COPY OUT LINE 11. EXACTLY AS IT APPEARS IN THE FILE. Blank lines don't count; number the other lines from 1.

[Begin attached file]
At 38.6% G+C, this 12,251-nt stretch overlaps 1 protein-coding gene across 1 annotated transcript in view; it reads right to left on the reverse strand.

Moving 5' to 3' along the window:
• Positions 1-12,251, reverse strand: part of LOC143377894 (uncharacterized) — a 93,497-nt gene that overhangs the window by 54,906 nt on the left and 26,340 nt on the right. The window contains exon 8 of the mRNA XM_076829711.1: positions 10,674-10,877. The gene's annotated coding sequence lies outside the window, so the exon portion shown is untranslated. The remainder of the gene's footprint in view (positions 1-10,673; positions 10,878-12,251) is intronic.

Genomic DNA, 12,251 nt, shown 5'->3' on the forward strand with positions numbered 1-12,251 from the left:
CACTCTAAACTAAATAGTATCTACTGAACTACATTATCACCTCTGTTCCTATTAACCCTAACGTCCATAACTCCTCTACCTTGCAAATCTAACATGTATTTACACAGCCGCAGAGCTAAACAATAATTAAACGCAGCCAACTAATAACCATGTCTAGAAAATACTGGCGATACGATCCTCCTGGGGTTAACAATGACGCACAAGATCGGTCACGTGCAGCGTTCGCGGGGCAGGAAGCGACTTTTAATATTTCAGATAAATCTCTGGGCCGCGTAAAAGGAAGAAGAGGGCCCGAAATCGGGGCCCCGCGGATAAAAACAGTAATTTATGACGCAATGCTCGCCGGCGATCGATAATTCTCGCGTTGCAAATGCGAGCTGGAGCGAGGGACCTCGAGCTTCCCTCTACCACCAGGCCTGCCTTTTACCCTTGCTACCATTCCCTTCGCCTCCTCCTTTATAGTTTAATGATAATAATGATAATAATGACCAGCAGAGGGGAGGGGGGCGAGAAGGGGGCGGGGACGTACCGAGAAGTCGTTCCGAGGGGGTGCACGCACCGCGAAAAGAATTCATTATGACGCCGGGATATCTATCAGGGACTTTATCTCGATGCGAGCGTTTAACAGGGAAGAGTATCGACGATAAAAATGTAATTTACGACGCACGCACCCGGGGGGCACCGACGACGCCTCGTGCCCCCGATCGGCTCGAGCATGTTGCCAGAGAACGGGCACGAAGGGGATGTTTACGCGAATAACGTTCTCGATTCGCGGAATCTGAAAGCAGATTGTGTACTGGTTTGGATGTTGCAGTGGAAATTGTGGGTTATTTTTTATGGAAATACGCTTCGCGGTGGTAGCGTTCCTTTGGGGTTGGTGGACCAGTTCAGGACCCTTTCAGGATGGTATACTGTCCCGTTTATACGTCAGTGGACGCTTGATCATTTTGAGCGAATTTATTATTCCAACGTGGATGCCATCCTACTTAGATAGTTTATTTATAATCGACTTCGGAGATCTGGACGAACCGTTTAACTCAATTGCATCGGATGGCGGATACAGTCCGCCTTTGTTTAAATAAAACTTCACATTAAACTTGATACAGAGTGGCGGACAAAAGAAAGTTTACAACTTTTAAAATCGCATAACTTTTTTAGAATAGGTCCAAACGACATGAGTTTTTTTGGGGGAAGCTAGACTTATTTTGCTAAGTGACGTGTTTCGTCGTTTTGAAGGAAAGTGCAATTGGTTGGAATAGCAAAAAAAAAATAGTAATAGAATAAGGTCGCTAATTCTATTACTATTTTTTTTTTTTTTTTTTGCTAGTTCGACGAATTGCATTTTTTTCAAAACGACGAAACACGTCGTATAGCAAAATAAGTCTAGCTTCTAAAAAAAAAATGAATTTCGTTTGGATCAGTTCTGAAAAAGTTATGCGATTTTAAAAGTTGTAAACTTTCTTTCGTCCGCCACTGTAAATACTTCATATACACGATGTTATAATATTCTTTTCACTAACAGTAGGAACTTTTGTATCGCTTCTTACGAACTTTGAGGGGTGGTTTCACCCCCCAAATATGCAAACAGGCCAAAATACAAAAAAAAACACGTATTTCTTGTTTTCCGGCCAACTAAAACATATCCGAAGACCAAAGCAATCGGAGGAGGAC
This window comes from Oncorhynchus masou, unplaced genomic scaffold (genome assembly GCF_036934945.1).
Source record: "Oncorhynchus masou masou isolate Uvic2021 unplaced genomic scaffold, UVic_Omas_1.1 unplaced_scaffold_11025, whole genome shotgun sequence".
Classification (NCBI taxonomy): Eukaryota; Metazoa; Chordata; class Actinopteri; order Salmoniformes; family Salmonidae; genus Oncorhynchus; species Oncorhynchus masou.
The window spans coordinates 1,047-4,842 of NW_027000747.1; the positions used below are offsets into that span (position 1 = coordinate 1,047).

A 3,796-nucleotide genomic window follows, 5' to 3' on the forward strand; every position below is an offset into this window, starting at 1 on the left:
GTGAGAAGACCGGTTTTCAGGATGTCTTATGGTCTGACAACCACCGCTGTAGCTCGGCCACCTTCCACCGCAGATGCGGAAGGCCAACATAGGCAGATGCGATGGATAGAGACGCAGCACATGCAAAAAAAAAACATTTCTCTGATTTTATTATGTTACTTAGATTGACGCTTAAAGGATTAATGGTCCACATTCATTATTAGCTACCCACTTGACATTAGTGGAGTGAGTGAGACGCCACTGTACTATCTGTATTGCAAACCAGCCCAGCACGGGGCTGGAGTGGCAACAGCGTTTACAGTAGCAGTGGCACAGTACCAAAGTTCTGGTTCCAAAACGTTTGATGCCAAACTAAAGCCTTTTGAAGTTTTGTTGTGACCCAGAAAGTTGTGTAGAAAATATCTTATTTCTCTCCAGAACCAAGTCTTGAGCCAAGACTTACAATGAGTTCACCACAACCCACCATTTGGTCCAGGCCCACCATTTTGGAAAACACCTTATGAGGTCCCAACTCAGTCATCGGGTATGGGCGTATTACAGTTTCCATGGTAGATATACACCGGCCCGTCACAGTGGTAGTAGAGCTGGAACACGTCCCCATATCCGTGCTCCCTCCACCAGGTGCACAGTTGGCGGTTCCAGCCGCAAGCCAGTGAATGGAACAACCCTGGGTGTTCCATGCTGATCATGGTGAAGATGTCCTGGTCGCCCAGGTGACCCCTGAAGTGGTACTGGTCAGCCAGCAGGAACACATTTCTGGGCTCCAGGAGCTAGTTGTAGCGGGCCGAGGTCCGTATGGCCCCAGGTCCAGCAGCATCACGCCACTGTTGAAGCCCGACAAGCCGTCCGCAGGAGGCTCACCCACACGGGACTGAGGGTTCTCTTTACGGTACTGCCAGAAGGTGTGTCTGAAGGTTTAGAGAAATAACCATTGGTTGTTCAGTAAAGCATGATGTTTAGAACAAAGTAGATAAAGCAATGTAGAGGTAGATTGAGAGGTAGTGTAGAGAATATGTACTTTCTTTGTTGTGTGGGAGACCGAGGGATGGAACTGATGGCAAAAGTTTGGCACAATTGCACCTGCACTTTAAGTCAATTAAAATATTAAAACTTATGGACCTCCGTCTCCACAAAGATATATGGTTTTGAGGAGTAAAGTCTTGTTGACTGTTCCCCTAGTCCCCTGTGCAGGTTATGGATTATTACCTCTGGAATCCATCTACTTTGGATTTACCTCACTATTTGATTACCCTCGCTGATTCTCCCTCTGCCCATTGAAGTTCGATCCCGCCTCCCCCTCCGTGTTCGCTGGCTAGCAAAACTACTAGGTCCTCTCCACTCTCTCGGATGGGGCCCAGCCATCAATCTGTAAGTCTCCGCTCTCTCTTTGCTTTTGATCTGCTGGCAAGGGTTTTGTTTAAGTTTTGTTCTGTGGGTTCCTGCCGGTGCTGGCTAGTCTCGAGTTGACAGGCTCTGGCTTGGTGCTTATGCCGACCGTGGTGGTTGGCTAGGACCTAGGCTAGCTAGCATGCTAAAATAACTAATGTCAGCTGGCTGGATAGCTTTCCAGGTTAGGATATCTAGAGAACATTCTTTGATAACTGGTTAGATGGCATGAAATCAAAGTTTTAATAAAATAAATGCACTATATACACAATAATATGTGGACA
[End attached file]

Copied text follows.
GTGAGAAGACCGGTTTTCAGGATGTCTTATGGTCTGACAACCACCGCTGTAGCTCGGCCACCTTCCACCGCAGATGCGGAAGGCCAACATAGGCAGATGCGATGGATAGAGACGCAGCACATGCAAAAAAAAAACATTTCTCTGATTTTATTATGTTACTTAGATTGACGCTTAAAGGATTAATGGTCCACATTCATTATTAGCTACCCACTTGACATTAGTGGAGTGAGTGAGACGCCACTGTACTATCTGTATTGCAAACCAGCCCAGCACGGGGCTGGAGTGGCAACAGCGTTTACAGTAGCAGTGGCACAGTACCAAAGTTCTGGTTCCAAAACGTTTGATGCCAAACTAAAGCCTTTTGAAGTTTTGTTGTGACCCAGAAAGTTGTGTAGAAAATATCTTATTTCTCTCCAGAACCAAGTCTTGAGCCAAGACTTACAATGAGTTCACCACAACCCACCATTTGGTCCAGGCCCACCATTTTGGAAAACACCTTATGAGGTCCCAACTCAGTCATCGGGTATGGGCGTATTACAGTTTCCATGGTAGATATACACCGGCCCGTCACAGTGGTAGTAGAGCTGGAACACGTCCCCATATCCGTGCTCCCTCCACCAGGTGCACAGTTGGCGGTTCCAGCCGCAAGCCAGTGAATGGAACAACCCTGGGTGTTCCATGCTGATCATGGTGAAGATGTCCTGGTCGCCCAGGTGACCCCTGAAGTGGTACTGGTCAGCCAGCAGGAACACATTTCTGGGCTCCAGGAGCTAGTTGTAGCGGGCCGAGGTCCGTATGGCCCCAGGTCCAGCAGCATCACGCCACTGTTGAAGCCCGACAAGCCGTCCGCAGGAGGCTCACCCACACGGGACTGAGGGTTCTCTTTACGGTACTGCCAGAAGGTGTGTCTGAAGGTTTAGAGAAATAACCATTGGTTGTTCAGTAAAGCATGATGTTTAGAACAAAGTAGATAAAGCAATGTAGAGGTAGATTGAGAGGTAGTGTAGAGAATATGTACTTTCTTTGTTGTGTGGGAGACCGAGGGATGGAACTGATGGCAAAAGTTTGGCACAATTGCACCTGCACTTTAAGTCAATTAAAATATTAAAACTTATGGACCTCCGTCTCCACAAAGATATATGGTTTTGAGGAGTAAAGTCTTGTTGACTGTTCCCCTAGTCCCCTGTGCAGGTTATGGATTATTACCTCTGGAATCCATCTACTTTGGATTTACCTCACTATTTGATTACCCTCGCTGATTCTCCCTCTGCCCATTGAAGTTCGATCCCGCCTCCCCCTCCGTGTTCGCTGGCTAGCAAAACTACTAGGTCCTCTCCACTCTCTCGGATGGGGCCCAGCCATCAATCTGTAAGTCTCCGCTCTCTCTTTGCTTTTGATCTGCTGGCAAGGGTTTTGTTTAAGTTTTGTTCTGTGGGTTCCTGCCGGTGCTGGCTAGTCTCGAGTTGACAGGCTCTGGCTTGGTGCTTATGCCGACCGTGGTGGTTGGCTAGGACCTAGGCTAGCTAGCATGCTAAAATAACTAATGTCAGCTGGCTGGATAGCTTTCCAGGTTAGGATATCTAGAGAACATTCTTTGATAACTGGTTAGATGGCATGAAATCAAAGTTTTAATAAAATAAATGCACTATATACACAATAATATGTGGACA